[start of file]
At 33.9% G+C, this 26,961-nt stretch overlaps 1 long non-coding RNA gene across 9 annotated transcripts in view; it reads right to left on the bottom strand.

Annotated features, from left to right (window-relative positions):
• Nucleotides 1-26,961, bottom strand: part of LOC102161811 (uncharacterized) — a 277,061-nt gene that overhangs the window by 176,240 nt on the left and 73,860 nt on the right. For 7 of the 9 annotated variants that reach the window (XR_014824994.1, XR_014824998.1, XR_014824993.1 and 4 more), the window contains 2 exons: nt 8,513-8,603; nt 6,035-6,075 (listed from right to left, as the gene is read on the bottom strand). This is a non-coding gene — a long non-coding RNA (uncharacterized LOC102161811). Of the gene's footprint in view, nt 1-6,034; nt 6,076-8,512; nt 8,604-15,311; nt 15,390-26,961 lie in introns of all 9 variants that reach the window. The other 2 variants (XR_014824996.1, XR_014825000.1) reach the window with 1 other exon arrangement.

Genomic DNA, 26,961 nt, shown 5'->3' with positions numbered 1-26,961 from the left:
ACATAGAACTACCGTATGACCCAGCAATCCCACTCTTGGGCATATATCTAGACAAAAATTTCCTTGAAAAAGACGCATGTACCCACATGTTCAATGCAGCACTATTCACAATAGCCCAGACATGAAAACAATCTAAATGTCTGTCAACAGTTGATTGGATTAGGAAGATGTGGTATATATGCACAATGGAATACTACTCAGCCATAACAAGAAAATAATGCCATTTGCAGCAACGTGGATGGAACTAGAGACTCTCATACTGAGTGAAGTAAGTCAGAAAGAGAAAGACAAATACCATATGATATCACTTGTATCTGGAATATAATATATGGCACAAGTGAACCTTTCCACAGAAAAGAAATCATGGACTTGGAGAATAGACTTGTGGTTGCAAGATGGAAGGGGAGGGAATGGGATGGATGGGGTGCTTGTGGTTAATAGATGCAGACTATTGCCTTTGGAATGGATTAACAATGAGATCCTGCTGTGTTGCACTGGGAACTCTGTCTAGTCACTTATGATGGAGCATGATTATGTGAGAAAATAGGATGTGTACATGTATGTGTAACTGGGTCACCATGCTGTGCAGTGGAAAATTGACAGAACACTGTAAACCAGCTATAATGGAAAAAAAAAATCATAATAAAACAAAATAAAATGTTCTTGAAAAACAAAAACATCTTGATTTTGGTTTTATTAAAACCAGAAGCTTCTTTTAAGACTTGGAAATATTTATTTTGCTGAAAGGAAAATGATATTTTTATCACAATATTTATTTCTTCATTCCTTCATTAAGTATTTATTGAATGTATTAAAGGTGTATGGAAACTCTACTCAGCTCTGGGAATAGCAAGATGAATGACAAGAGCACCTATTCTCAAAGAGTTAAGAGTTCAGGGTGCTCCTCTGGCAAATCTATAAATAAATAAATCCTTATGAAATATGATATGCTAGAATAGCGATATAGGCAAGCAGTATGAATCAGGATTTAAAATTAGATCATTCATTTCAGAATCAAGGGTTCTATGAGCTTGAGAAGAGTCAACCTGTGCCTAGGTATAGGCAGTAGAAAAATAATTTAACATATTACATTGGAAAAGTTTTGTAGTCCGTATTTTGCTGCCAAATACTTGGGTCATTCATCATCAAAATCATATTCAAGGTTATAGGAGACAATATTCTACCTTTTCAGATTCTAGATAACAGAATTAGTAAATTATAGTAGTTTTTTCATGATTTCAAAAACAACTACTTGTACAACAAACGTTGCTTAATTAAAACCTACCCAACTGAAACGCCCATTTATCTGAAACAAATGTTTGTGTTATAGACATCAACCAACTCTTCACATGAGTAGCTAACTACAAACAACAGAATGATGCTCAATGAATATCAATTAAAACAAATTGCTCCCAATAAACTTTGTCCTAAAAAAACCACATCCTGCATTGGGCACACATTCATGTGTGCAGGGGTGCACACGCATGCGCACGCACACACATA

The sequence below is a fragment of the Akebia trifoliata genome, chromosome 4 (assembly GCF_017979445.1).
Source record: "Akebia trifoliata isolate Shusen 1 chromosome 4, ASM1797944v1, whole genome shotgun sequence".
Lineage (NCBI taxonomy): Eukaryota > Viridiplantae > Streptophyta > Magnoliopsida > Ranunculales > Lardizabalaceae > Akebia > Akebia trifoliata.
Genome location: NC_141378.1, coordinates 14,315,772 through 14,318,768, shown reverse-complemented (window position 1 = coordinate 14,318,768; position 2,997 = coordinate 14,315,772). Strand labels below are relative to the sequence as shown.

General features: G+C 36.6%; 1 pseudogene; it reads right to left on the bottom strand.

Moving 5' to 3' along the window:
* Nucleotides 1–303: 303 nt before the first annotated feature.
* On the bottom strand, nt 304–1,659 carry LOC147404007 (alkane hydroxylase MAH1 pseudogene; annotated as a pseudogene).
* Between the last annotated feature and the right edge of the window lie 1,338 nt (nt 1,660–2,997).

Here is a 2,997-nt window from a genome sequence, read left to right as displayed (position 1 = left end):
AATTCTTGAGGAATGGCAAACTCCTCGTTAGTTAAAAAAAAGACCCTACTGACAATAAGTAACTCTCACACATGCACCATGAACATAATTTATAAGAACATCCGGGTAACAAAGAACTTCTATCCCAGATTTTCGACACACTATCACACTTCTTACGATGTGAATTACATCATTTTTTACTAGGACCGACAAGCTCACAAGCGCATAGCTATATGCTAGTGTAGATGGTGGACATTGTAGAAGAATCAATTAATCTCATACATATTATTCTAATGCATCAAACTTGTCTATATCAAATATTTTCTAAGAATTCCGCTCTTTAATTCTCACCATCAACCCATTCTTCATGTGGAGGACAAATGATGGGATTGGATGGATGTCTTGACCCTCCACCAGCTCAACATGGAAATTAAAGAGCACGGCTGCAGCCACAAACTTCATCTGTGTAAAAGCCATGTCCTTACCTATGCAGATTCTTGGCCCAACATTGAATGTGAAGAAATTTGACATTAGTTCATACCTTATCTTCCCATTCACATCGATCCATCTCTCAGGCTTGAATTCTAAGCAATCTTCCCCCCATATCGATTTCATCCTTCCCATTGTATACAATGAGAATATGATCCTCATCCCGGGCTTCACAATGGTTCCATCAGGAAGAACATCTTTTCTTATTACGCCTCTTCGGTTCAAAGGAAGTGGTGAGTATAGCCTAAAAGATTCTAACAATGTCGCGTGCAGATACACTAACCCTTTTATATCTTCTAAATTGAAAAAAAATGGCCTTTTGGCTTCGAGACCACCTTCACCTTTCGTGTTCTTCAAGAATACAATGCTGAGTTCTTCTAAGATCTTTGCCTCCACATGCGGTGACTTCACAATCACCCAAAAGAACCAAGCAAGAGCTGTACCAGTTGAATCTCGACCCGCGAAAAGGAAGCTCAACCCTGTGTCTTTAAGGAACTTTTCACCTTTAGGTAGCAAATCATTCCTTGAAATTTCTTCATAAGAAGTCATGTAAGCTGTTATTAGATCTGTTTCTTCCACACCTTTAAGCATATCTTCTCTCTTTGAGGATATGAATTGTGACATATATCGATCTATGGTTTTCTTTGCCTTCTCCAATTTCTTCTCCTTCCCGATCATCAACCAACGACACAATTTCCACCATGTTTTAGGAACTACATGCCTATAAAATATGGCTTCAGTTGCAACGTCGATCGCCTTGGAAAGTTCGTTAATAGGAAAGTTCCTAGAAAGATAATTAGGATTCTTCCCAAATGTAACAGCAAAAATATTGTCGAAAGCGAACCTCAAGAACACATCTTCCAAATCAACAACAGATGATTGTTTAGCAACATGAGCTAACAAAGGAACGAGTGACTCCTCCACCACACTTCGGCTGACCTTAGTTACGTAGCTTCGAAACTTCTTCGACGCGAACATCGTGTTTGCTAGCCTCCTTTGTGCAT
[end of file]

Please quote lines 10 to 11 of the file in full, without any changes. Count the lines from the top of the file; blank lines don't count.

General features: G+C 36.6%; 1 pseudogene; it reads right to left on the bottom strand.

Moving 5' to 3' along the window: